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Taking positive steps for the environment

Taking positive steps for the environment
It’s officially fall. This means pumpkin-flavored everything in the stores, cooler temperatures, and the thought of winter coming soon. For me and my husband, this also means extra time spent outside taking care of our lawn.  We are repairing dead patches in our backyard and trying to determine the next step in our backyard renovation project, while making sure we take care of the environment.

As we planned improvements to our backyard, I thought about one farmer I visited with in August.  Last spring’s wet weather kept Jim Anderson from planting a crop, but it didn’t prevent him from making conservation improvements on his 260-acre field that will provide environmental benefits next year and for generations.

“This is the right thing to do for this farm,” Anderson said. “It is very expensive to do, but it is the right thing to do for this farm.”

He added terraces, which look like a series of steps carved into the side of a field, to both decrease erosion and surface runoff. That’s important to Anderson because at the bottom of the field is Lake LaShane, which is a reservoir for the city of Lamoni. In addition, Anderson hired Steve Hofmann, a farmer who is also owner of Hofmann Excavating, to add drainage tile to his fields. The more than 13,600 feet of tile will help carry excess moisture away from his fields to optimize crop growth and reduce soil erosion.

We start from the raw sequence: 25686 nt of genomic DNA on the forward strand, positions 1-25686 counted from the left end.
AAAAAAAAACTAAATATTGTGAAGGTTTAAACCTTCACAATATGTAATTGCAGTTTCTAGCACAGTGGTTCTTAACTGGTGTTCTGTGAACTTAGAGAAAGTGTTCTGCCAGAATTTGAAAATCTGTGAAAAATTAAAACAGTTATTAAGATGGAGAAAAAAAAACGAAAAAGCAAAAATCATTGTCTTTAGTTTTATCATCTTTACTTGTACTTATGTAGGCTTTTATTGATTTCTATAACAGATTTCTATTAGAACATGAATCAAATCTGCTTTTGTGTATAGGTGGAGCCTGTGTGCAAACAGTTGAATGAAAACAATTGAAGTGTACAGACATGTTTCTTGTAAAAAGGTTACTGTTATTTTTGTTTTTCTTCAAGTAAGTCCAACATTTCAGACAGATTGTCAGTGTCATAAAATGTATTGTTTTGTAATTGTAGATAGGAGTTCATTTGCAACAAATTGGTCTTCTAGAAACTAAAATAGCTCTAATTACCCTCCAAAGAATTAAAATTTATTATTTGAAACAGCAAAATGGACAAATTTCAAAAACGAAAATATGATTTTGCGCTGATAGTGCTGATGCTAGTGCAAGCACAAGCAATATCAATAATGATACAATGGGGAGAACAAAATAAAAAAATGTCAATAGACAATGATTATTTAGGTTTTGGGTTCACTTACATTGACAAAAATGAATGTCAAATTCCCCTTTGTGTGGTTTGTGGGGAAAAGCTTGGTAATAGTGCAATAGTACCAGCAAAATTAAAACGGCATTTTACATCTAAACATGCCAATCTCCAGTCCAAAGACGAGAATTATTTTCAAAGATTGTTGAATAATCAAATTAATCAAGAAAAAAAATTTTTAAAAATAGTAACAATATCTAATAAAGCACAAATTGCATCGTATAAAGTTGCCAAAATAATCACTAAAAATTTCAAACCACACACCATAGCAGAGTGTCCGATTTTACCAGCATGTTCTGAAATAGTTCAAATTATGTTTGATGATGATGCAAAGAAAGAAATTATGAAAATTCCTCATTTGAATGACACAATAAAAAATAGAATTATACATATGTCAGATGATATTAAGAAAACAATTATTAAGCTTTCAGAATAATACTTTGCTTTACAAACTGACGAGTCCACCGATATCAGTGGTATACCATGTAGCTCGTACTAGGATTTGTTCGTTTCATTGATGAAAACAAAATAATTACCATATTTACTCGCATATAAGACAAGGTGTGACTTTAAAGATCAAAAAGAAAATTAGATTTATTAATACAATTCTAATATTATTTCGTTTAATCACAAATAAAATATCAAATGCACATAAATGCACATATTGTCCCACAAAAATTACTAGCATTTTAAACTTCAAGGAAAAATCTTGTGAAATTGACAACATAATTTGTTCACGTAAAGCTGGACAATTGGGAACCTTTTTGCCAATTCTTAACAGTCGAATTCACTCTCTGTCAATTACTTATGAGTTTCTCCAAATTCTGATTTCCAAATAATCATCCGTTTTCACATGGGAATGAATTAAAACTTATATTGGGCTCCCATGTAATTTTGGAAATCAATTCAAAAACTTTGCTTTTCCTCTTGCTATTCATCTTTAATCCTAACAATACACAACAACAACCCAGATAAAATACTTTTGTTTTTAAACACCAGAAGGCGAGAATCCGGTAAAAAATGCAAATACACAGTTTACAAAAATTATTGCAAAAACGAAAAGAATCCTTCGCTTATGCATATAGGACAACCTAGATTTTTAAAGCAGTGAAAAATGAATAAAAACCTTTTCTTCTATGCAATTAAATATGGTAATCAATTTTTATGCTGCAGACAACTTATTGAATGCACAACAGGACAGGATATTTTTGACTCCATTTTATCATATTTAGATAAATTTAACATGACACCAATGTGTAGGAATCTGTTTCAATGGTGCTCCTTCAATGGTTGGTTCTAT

Hofmann said adding terraces and tiling helps decrease erosion and surface runoff, which fits with the Iowa Nutrient Reduction Strategy’s efforts to reduce nutrients in water sources.

“Everything that’s bonded to the soil is going to stay right here,” Hofmann said. “It’s not going to wash down stream.”

Like Anderson, farmers across Iowa are doing the right thing on their farms by preserving their ground and protecting their water sources using a variety of techniques—like terraces and tiling. And they are embracing technology—like using GPS to accurately apply fertilizers and weed killers only where they’re needed. This reduces the amount of fertilizer and weed killers used and the area they are used on.

Check out Iowa Farm Bureau’s Conservation Counts website  to see more examples of how Iowa farmers are continually improving their conservation methods.

So the next time my husband and I rake and determine the best methods in which to care for our little backyard, I’ll think of Jim, and other farmers, who are taking steps to care for the environment on a much larger scale.

By Bethany Baratta.

Bethany is the commodities writer for the Iowa Farm Bureau Federation.